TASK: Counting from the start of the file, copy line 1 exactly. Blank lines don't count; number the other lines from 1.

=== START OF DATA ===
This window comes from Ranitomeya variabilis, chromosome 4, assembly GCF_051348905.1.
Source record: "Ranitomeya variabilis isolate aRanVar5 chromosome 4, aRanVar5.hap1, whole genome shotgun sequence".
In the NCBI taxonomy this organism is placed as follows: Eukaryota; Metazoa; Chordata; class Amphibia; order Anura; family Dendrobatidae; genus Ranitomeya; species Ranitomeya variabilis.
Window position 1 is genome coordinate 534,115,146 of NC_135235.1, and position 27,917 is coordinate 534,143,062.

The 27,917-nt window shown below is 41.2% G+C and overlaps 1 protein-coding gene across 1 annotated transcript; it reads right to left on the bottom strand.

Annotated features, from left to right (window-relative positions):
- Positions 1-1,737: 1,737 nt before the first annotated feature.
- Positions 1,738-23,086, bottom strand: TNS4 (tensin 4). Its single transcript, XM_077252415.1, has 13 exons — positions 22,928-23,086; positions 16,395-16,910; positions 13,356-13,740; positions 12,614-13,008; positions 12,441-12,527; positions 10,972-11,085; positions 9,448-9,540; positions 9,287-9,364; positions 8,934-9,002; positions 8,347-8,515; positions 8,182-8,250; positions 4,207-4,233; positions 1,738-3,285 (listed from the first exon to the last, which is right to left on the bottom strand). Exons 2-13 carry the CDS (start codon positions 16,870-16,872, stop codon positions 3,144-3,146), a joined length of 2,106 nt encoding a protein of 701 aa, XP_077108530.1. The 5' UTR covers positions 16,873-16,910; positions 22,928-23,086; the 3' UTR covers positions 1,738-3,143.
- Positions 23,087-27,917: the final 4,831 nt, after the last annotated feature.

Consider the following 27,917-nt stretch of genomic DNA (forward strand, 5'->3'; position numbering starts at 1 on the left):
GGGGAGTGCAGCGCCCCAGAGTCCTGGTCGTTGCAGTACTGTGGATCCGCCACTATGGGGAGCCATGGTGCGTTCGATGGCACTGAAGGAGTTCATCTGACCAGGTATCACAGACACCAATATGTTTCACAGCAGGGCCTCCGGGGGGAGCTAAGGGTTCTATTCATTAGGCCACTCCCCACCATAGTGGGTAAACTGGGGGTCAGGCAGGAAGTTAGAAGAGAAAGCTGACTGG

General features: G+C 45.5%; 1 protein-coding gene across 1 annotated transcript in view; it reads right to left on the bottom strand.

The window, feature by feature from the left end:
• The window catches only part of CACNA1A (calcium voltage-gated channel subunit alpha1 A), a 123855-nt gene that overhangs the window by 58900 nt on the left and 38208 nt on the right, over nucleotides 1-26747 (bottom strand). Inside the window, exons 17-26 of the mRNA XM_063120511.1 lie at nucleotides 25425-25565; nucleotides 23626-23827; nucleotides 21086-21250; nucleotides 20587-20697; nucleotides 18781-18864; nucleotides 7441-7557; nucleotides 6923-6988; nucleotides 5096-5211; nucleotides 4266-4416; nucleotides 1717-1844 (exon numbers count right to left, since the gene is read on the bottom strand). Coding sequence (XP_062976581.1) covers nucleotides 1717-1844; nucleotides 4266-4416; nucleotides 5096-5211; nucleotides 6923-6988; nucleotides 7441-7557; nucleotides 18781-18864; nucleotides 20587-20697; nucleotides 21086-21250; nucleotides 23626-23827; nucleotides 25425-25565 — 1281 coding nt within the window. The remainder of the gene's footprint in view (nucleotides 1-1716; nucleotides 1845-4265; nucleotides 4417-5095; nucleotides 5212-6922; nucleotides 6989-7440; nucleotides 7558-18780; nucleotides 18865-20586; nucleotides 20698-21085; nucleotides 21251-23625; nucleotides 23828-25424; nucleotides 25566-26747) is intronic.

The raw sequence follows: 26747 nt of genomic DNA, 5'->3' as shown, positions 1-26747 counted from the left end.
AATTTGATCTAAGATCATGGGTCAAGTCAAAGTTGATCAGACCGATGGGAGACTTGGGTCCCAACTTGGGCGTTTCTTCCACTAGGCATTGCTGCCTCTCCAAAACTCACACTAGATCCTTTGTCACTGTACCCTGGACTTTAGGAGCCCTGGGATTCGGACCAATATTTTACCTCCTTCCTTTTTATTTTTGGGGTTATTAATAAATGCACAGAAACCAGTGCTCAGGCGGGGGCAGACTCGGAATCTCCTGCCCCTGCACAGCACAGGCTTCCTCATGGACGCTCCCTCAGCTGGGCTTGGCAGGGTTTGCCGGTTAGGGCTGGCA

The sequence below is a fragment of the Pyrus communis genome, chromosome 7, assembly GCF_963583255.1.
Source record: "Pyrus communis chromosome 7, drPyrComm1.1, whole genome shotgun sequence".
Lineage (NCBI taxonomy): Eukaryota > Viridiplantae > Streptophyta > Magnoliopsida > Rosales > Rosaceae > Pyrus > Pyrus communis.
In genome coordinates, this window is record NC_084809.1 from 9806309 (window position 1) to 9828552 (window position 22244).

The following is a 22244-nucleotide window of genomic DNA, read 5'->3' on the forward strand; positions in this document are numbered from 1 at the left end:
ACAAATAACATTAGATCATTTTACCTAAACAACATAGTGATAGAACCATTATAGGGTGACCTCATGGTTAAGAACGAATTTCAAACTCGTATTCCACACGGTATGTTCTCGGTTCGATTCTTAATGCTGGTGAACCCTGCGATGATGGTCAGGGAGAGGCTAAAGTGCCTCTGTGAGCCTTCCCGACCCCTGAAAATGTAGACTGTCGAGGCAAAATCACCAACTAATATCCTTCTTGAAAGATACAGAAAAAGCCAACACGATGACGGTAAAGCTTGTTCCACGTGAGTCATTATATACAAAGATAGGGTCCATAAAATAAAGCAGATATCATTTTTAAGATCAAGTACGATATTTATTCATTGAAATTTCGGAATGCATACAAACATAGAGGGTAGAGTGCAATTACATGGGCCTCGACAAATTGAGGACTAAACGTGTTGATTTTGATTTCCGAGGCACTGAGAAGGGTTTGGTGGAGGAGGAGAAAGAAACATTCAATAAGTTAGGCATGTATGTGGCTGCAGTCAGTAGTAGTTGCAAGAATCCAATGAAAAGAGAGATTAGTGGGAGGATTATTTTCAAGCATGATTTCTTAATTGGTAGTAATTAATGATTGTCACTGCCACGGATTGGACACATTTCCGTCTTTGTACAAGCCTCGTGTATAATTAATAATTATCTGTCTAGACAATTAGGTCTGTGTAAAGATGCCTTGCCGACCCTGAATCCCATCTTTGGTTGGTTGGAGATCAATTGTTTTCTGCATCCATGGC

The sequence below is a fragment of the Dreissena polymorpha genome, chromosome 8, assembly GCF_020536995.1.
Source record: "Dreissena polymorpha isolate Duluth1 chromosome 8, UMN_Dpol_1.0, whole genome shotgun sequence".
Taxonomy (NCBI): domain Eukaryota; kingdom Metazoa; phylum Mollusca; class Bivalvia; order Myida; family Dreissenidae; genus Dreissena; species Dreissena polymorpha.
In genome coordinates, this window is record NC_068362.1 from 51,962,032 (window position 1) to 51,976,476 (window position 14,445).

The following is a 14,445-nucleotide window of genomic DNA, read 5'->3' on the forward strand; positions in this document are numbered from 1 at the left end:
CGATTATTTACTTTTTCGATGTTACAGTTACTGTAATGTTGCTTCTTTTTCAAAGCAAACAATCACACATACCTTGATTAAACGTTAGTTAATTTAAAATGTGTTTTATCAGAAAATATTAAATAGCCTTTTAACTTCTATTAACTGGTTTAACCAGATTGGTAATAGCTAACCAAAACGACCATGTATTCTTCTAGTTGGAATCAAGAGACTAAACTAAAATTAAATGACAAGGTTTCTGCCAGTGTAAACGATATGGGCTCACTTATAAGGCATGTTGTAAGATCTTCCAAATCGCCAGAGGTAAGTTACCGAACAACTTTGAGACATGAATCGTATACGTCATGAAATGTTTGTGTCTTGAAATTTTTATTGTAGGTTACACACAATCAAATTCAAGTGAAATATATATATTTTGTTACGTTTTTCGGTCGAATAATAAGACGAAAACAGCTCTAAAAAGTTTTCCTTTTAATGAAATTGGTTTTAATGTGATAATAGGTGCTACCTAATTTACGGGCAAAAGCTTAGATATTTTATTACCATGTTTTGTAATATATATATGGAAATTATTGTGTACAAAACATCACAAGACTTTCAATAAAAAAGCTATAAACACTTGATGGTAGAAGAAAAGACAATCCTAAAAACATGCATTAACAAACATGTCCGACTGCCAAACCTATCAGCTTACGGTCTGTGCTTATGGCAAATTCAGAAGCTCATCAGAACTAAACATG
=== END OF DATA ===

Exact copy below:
This window comes from Ranitomeya variabilis, chromosome 4, assembly GCF_051348905.1.